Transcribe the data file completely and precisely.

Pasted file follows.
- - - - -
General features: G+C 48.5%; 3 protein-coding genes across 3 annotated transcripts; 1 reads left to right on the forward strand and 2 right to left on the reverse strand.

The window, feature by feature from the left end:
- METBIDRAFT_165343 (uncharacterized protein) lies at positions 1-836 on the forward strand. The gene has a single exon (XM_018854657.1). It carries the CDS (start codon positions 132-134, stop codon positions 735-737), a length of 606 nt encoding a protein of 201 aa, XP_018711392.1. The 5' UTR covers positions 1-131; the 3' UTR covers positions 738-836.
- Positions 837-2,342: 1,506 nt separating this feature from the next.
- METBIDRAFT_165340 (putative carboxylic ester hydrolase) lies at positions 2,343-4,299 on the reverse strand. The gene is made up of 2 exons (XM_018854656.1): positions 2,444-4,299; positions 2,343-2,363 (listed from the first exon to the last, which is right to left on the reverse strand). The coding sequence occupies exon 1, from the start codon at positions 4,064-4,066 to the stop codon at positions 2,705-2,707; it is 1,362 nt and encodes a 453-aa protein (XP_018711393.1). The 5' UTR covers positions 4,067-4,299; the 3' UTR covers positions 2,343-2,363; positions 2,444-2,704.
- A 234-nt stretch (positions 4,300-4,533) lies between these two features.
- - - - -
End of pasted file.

General features: G+C 48.5%; 3 protein-coding genes across 3 annotated transcripts; 1 reads left to right on the forward strand and 2 right to left on the reverse strand.

The window, feature by feature from the left end:
- METBIDRAFT_165343 (uncharacterized protein) lies at positions 1-836 on the forward strand. The gene has a single exon (XM_018854657.1). It carries the CDS (start codon positions 132-134, stop codon positions 735-737), a length of 606 nt encoding a protein of 201 aa, XP_018711392.1. The 5' UTR covers positions 1-131; the 3' UTR covers positions 738-836.
- Positions 837-2,342: 1,506 nt separating this feature from the next.
- METBIDRAFT_165340 (putative carboxylic ester hydrolase) lies at positions 2,343-4,299 on the reverse strand. The gene is made up of 2 exons (XM_018854656.1): positions 2,444-4,299; positions 2,343-2,363 (listed from the first exon to the last, which is right to left on the reverse strand). The coding sequence occupies exon 1, from the start codon at positions 4,064-4,066 to the stop codon at positions 2,705-2,707; it is 1,362 nt and encodes a 453-aa protein (XP_018711393.1). The 5' UTR covers positions 4,067-4,299; the 3' UTR covers positions 2,343-2,363; positions 2,444-2,704.
- A 234-nt stretch (positions 4,300-4,533) lies between these two features.